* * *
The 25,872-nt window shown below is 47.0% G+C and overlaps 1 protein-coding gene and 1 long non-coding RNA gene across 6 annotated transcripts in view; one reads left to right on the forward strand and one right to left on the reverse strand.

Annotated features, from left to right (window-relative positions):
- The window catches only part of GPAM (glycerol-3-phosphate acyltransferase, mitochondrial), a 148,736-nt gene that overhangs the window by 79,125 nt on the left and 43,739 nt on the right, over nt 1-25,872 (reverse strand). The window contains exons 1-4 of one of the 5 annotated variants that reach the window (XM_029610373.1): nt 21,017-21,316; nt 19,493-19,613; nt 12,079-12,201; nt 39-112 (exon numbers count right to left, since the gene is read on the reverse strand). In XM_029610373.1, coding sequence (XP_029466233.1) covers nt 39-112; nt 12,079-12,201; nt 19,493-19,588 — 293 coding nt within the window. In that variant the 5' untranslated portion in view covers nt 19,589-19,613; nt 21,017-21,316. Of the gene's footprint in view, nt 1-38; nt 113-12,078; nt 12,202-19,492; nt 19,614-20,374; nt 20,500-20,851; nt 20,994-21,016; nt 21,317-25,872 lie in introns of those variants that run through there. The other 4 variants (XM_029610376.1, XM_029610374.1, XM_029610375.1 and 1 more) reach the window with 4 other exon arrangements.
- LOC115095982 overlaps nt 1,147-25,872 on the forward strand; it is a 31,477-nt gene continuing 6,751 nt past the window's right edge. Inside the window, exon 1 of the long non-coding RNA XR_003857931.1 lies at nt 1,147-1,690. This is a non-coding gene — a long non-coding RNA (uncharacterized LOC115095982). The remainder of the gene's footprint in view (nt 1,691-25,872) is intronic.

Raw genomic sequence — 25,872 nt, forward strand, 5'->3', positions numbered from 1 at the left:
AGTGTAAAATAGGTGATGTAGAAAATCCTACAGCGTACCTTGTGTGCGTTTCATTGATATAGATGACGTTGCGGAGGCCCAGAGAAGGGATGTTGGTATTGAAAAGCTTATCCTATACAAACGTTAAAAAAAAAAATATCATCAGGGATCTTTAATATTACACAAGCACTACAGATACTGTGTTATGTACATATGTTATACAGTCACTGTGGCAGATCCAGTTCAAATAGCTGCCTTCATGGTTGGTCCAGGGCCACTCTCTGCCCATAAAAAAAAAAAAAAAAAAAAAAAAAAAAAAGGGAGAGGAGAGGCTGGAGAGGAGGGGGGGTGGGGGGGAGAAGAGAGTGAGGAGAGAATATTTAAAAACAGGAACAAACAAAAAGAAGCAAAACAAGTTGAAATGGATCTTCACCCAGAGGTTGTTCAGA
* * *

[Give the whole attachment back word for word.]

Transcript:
The 25,872-nt window shown below is 47.0% G+C and overlaps 1 protein-coding gene and 1 long non-coding RNA gene across 6 annotated transcripts in view; one reads left to right on the forward strand and one right to left on the reverse strand.

Annotated features, from left to right (window-relative positions):
- The window catches only part of GPAM (glycerol-3-phosphate acyltransferase, mitochondrial), a 148,736-nt gene that overhangs the window by 79,125 nt on the left and 43,739 nt on the right, over nt 1-25,872 (reverse strand). The window contains exons 1-4 of one of the 5 annotated variants that reach the window (XM_029610373.1): nt 21,017-21,316; nt 19,493-19,613; nt 12,079-12,201; nt 39-112 (exon numbers count right to left, since the gene is read on the reverse strand). In XM_029610373.1, coding sequence (XP_029466233.1) covers nt 39-112; nt 12,079-12,201; nt 19,493-19,588 — 293 coding nt within the window. In that variant the 5' untranslated portion in view covers nt 19,589-19,613; nt 21,017-21,316. Of the gene's footprint in view, nt 1-38; nt 113-12,078; nt 12,202-19,492; nt 19,614-20,374; nt 20,500-20,851; nt 20,994-21,016; nt 21,317-25,872 lie in introns of those variants that run through there. The other 4 variants (XM_029610376.1, XM_029610374.1, XM_029610375.1 and 1 more) reach the window with 4 other exon arrangements.
- LOC115095982 overlaps nt 1,147-25,872 on the forward strand; it is a 31,477-nt gene continuing 6,751 nt past the window's right edge. Inside the window, exon 1 of the long non-coding RNA XR_003857931.1 lies at nt 1,147-1,690. This is a non-coding gene — a long non-coding RNA (uncharacterized LOC115095982). The remainder of the gene's footprint in view (nt 1,691-25,872) is intronic.

Raw genomic sequence — 25,872 nt, forward strand, 5'->3', positions numbered from 1 at the left:
AGTGTAAAATAGGTGATGTAGAAAATCCTACAGCGTACCTTGTGTGCGTTTCATTGATATAGATGACGTTGCGGAGGCCCAGAGAAGGGATGTTGGTATTGAAAAGCTTATCCTATACAAACGTTAAAAAAAAAAATATCATCAGGGATCTTTAATATTACACAAGCACTACAGATACTGTGTTATGTACATATGTTATACAGTCACTGTGGCAGATCCAGTTCAAATAGCTGCCTTCATGGTTGGTCCAGGGCCACTCTCTGCCCATAAAAAAAAAAAAAAAAAAAAAAAAAAAAAAGGGAGAGGAGAGGCTGGAGAGGAGGGGGGGTGGGGGGGAGAAGAGAGTGAGGAGAGAATATTTAAAAACAGGAACAAACAAAAAGAAGCAAAACAAGTTGAAATGGATCTTCACCCAGAGGTTGTTCAGA